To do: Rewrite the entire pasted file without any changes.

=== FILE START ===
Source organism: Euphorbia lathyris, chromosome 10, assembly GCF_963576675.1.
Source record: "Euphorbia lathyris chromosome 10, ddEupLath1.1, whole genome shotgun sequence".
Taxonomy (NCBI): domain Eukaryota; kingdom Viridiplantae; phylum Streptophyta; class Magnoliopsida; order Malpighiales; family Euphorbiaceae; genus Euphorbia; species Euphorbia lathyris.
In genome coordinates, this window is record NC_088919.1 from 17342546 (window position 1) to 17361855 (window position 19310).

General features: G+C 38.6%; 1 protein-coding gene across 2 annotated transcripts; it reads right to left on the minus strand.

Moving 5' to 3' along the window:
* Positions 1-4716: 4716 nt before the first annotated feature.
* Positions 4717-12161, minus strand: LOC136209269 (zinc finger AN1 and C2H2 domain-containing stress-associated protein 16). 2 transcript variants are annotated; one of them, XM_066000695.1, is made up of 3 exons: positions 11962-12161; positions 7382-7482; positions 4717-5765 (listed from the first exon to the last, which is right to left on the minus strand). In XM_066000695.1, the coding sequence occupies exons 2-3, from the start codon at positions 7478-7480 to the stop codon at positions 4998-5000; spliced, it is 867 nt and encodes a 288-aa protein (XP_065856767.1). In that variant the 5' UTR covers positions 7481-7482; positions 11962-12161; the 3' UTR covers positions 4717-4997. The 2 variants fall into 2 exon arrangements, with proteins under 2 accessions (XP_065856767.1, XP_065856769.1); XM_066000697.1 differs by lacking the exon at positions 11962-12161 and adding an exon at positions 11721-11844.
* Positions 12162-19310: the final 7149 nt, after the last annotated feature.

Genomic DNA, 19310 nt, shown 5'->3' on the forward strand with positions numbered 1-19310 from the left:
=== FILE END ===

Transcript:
Source organism: Euphorbia lathyris, chromosome 10, assembly GCF_963576675.1.
Source record: "Euphorbia lathyris chromosome 10, ddEupLath1.1, whole genome shotgun sequence".
Taxonomy (NCBI): domain Eukaryota; kingdom Viridiplantae; phylum Streptophyta; class Magnoliopsida; order Malpighiales; family Euphorbiaceae; genus Euphorbia; species Euphorbia lathyris.
In genome coordinates, this window is record NC_088919.1 from 17342546 (window position 1) to 17361855 (window position 19310).

General features: G+C 38.6%; 1 protein-coding gene across 2 annotated transcripts; it reads right to left on the minus strand.

Moving 5' to 3' along the window:
* Positions 1-4716: 4716 nt before the first annotated feature.
* Positions 4717-12161, minus strand: LOC136209269 (zinc finger AN1 and C2H2 domain-containing stress-associated protein 16). 2 transcript variants are annotated; one of them, XM_066000695.1, is made up of 3 exons: positions 11962-12161; positions 7382-7482; positions 4717-5765 (listed from the first exon to the last, which is right to left on the minus strand). In XM_066000695.1, the coding sequence occupies exons 2-3, from the start codon at positions 7478-7480 to the stop codon at positions 4998-5000; spliced, it is 867 nt and encodes a 288-aa protein (XP_065856767.1). In that variant the 5' UTR covers positions 7481-7482; positions 11962-12161; the 3' UTR covers positions 4717-4997. The 2 variants fall into 2 exon arrangements, with proteins under 2 accessions (XP_065856767.1, XP_065856769.1); XM_066000697.1 differs by lacking the exon at positions 11962-12161 and adding an exon at positions 11721-11844.
* Positions 12162-19310: the final 7149 nt, after the last annotated feature.

Genomic DNA, 19310 nt, shown 5'->3' on the forward strand with positions numbered 1-19310 from the left: